‘Hallelujah’ at chamber concert

Harold DuckettOur Town Arts

Knoxville Symphony resident conductor James Fellenbaum, conducting the KSO Chamber Orchestra with the Webb School of Knoxville Chamber Singers as guests performers, was comfortable working with both the professional musicians of the KSO and the student singers. He was also natural and relaxed talking to the audience.

Something else was also obvious. Even though Fellenbaum introduced the piece before they began playing it, the full house of parents and grandparents, at the concert mostly to see their Webb School children, were clearly unaware of the 275-year tradition of standing for the “Hallelujah Chorus” from George Friderich Handel’s “Messiah” that ended the first half of the concert.

They slowly stood. But only after prompting by those who knew the cultural custom of the most popular choral work in Western classical music. It is, admittedly, an odd custom. But one, nevertheless, well known to audiences accustomed to classical music.

The first half of the concert was a mixture of popular holiday music, especially the orchestral arrangements of Leroy Anderson and the almost mandatory “Greensleeves,” by Ralph Vaughan Williams, which featured a lovely flute solo by KSO principal flute Hannah Hammel, with Zachary Hughes playing the electronic keyboard set to harp stops.

Music by Tchaikoysky and Berlioz completed the section of the program.

More Handel music, “Glory to God,” also from “Messiah,” opened the program. It featured trumpet players Brian Winegardner and Shawn White playing the high-pitched piccolo trumpets, not often heard in the orchestra.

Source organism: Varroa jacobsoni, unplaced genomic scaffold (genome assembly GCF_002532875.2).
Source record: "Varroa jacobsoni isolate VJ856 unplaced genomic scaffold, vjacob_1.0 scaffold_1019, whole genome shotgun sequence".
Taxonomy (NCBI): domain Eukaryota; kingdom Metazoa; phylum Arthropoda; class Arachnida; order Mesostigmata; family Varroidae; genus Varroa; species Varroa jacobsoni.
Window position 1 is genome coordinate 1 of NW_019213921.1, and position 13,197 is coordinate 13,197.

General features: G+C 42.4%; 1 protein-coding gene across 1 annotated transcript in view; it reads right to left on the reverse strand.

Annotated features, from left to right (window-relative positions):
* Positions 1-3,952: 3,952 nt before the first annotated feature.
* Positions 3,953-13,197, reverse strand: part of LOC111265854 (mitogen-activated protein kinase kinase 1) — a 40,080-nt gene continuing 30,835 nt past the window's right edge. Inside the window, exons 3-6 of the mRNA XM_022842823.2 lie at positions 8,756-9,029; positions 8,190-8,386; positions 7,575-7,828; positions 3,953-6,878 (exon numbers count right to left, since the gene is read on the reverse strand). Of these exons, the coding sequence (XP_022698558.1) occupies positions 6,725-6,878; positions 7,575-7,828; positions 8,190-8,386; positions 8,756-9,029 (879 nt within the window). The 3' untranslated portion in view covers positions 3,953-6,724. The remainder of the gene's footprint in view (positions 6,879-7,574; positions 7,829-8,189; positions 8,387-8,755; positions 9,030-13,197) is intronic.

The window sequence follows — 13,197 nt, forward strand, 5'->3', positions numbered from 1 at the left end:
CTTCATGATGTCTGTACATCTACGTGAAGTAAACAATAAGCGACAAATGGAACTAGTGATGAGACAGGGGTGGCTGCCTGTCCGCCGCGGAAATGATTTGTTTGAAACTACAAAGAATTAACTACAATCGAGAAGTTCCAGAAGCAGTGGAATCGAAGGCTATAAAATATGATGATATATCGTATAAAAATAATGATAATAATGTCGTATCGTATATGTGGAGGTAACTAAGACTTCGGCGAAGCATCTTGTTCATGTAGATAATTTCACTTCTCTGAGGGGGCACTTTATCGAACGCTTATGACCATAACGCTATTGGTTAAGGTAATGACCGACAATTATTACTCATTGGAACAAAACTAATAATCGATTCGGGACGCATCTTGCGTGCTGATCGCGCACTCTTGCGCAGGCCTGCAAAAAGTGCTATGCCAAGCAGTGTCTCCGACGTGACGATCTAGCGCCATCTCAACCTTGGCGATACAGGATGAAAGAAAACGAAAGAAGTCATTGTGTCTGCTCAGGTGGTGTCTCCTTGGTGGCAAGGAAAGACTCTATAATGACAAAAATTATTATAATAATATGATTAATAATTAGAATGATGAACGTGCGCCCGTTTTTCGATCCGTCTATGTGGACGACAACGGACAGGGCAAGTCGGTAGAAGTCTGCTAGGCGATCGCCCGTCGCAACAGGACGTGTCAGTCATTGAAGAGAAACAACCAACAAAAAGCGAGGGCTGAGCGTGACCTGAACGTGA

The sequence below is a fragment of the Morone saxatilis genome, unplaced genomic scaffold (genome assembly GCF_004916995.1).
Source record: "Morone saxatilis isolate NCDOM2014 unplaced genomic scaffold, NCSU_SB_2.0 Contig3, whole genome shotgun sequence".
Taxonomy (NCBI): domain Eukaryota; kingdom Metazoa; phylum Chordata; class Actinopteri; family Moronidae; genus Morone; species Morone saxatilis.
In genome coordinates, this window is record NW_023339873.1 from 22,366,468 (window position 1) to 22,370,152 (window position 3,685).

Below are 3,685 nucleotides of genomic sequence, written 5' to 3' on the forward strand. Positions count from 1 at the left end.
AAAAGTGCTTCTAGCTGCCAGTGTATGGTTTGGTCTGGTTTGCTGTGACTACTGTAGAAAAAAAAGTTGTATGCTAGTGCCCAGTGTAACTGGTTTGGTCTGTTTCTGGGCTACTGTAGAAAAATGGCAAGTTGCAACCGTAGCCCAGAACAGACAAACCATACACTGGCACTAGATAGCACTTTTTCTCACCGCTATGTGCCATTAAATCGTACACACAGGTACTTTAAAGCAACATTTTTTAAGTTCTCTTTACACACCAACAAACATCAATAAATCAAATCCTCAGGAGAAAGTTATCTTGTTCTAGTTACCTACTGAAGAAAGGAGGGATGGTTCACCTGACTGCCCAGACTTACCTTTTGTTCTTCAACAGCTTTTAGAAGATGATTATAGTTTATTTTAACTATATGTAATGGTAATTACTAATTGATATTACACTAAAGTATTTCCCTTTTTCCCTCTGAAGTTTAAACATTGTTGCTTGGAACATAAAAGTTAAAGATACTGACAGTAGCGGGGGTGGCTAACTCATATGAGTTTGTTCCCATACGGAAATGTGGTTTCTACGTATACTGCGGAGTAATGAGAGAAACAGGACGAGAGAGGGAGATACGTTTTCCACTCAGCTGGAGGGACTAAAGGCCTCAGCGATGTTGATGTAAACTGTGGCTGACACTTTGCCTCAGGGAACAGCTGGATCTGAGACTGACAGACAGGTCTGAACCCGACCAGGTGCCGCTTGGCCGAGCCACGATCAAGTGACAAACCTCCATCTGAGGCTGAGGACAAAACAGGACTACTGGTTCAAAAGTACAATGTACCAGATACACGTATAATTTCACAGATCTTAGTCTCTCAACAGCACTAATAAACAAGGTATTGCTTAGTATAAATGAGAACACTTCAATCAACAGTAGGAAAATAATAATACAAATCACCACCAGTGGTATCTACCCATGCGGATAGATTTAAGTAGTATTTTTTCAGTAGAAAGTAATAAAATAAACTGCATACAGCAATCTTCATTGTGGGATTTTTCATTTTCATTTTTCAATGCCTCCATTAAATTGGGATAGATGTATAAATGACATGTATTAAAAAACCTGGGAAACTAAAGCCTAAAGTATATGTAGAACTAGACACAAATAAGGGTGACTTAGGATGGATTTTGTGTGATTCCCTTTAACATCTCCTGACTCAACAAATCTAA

Two choral pieces by John Rutter preceded a wonderful performance of Morten Lauridsen’s magnificent a cappella work “O Magnum Mysterium,” augmented in this concert by the chamber orchestra strings. It was beautifully sung by the excellent Webb singers.

To prove just how good a vocal ensemble this high school choral group is, they next sang a joyful, unaccompanied, conductorless, mash-up of “12 Days of Christmas” with fragments of half a dozen or more holiday tunes mixed in, to total delight.

It was the first of two of the best performances of the concert.

The second, with which the concert ended, was vigorous execution by both orchestra and chorus of Georges Bizet’s “Farandole from “L’Arlesienne, Suite No. 2.”

What more could get the holiday season off to a great start.

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